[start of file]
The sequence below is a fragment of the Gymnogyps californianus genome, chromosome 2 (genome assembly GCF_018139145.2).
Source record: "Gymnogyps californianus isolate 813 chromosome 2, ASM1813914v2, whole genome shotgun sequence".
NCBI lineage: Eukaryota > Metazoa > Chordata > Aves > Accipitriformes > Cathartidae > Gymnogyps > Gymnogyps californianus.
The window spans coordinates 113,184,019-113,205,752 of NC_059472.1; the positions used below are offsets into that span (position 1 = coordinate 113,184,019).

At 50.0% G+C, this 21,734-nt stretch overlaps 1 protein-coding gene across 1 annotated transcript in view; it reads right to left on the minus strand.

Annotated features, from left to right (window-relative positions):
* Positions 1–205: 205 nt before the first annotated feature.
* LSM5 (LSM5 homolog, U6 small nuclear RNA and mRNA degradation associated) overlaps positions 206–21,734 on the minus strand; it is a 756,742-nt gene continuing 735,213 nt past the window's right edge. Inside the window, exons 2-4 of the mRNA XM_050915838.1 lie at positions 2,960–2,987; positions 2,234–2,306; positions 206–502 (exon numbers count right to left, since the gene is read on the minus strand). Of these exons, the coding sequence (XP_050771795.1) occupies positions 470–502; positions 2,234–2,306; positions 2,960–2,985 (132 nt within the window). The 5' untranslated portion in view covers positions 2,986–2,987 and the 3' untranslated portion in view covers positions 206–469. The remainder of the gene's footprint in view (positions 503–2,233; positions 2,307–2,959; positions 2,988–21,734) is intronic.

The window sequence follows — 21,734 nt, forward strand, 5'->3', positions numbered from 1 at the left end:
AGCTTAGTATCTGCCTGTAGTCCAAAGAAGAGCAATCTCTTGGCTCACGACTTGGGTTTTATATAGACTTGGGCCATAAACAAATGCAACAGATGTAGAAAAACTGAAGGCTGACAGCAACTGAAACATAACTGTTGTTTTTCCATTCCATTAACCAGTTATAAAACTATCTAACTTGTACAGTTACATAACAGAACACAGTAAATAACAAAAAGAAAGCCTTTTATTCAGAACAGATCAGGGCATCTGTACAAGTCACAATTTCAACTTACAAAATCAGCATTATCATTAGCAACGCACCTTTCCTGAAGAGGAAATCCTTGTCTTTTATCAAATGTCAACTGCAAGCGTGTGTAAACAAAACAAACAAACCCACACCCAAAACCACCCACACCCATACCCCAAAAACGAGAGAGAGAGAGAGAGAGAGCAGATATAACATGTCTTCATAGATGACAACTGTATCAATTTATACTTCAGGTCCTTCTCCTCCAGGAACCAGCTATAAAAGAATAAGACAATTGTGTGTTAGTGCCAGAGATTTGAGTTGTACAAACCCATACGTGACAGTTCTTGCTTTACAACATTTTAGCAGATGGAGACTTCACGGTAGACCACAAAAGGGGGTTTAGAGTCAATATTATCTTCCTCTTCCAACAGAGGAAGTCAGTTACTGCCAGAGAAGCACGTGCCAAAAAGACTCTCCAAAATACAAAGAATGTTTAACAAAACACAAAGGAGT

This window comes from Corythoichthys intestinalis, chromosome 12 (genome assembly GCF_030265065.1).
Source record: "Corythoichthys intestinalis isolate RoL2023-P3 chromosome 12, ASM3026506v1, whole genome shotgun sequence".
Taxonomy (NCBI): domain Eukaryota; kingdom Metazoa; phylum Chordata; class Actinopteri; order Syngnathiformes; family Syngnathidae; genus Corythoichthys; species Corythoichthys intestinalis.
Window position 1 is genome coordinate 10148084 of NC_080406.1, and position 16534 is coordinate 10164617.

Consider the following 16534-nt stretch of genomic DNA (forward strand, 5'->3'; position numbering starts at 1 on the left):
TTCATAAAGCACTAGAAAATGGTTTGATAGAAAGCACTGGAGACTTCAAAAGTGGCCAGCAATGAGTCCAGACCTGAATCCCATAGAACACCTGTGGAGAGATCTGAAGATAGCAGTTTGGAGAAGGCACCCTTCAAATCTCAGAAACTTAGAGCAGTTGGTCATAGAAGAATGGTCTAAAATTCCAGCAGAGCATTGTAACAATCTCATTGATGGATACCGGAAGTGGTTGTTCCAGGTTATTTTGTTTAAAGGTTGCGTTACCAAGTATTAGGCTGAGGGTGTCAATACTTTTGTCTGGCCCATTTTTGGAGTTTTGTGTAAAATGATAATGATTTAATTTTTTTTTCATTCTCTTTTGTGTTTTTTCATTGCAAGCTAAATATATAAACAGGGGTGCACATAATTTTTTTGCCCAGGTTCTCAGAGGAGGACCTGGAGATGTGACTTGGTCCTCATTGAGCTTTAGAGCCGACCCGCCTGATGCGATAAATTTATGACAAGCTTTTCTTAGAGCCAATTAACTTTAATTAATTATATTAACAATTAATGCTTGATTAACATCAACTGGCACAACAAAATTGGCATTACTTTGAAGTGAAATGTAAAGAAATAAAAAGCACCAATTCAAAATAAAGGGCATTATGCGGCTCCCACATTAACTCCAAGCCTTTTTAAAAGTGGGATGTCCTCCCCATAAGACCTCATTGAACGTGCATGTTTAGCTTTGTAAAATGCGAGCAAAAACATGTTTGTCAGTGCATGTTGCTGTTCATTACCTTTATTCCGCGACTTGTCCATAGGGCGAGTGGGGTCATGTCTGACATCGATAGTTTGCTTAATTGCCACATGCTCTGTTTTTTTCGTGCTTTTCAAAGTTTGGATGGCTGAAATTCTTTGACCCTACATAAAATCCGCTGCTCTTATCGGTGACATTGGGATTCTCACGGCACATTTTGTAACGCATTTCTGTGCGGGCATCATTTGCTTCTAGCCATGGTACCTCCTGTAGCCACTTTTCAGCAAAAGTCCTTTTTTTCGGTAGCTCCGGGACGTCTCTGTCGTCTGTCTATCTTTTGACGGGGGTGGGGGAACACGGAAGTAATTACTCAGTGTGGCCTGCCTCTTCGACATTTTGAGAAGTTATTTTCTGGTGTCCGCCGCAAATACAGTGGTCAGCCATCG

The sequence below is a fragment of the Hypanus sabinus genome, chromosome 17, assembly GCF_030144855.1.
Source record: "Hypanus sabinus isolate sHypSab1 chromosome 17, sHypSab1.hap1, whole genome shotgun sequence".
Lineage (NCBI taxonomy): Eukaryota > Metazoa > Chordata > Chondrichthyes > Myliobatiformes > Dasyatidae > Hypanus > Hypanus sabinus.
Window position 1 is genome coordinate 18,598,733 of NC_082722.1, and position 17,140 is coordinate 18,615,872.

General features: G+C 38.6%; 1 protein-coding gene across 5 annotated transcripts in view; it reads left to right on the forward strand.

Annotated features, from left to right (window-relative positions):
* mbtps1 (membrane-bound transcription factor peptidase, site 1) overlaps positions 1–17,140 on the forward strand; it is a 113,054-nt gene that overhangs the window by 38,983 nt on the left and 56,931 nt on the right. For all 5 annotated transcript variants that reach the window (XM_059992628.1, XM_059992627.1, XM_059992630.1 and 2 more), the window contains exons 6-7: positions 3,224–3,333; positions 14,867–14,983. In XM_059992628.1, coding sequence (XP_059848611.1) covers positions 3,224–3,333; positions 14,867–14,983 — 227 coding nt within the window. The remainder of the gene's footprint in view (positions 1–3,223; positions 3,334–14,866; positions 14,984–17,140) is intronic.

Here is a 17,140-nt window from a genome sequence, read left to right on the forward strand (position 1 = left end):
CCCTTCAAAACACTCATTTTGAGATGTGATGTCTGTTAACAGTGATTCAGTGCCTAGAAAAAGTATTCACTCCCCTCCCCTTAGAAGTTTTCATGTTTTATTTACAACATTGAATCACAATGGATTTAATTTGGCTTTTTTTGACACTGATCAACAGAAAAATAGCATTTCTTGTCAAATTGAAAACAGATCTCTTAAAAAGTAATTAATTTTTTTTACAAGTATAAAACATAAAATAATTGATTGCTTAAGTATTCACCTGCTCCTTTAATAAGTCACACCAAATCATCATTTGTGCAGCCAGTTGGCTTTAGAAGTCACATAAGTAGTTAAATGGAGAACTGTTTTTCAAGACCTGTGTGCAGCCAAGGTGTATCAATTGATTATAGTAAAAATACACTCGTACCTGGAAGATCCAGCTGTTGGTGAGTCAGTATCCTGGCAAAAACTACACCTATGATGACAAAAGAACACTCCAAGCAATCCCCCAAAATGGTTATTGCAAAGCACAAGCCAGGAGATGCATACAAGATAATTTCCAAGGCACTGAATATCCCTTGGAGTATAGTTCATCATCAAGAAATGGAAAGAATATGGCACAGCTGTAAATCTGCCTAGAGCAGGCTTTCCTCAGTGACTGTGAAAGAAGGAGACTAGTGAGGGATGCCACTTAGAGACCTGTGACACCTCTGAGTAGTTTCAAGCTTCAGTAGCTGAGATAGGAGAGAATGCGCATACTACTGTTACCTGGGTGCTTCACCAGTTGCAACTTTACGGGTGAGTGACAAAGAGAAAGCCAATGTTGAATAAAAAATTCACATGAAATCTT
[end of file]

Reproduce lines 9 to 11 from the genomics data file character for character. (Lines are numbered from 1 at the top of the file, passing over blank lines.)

The window sequence follows — 21,734 nt, forward strand, 5'->3', positions numbered from 1 at the left end:
AGCTTAGTATCTGCCTGTAGTCCAAAGAAGAGCAATCTCTTGGCTCACGACTTGGGTTTTATATAGACTTGGGCCATAAACAAATGCAACAGATGTAGAAAAACTGAAGGCTGACAGCAACTGAAACATAACTGTTGTTTTTCCATTCCATTAACCAGTTATAAAACTATCTAACTTGTACAGTTACATAACAGAACACAGTAAATAACAAAAAGAAAGCCTTTTATTCAGAACAGATCAGGGCATCTGTACAAGTCACAATTTCAACTTACAAAATCAGCATTATCATTAGCAACGCACCTTTCCTGAAGAGGAAATCCTTGTCTTTTATCAAATGTCAACTGCAAGCGTGTGTAAACAAAACAAACAAACCCACACCCAAAACCACCCACACCCATACCCCAAAAACGAGAGAGAGAGAGAGAGAGAGCAGATATAACATGTCTTCATAGATGACAACTGTATCAATTTATACTTCAGGTCCTTCTCCTCCAGGAACCAGCTATAAAAGAATAAGACAATTGTGTGTTAGTGCCAGAGATTTGAGTTGTACAAACCCATACGTGACAGTTCTTGCTTTACAACATTTTAGCAGATGGAGACTTCACGGTAGACCACAAAAGGGGGTTTAGAGTCAATATTATCTTCCTCTTCCAACAGAGGAAGTCAGTTACTGCCAGAGAAGCACGTGCCAAAAAGACTCTCCAAAATACAAAGAATGTTTAACAAAACACAAAGGAGT

This window comes from Corythoichthys intestinalis, chromosome 12 (genome assembly GCF_030265065.1).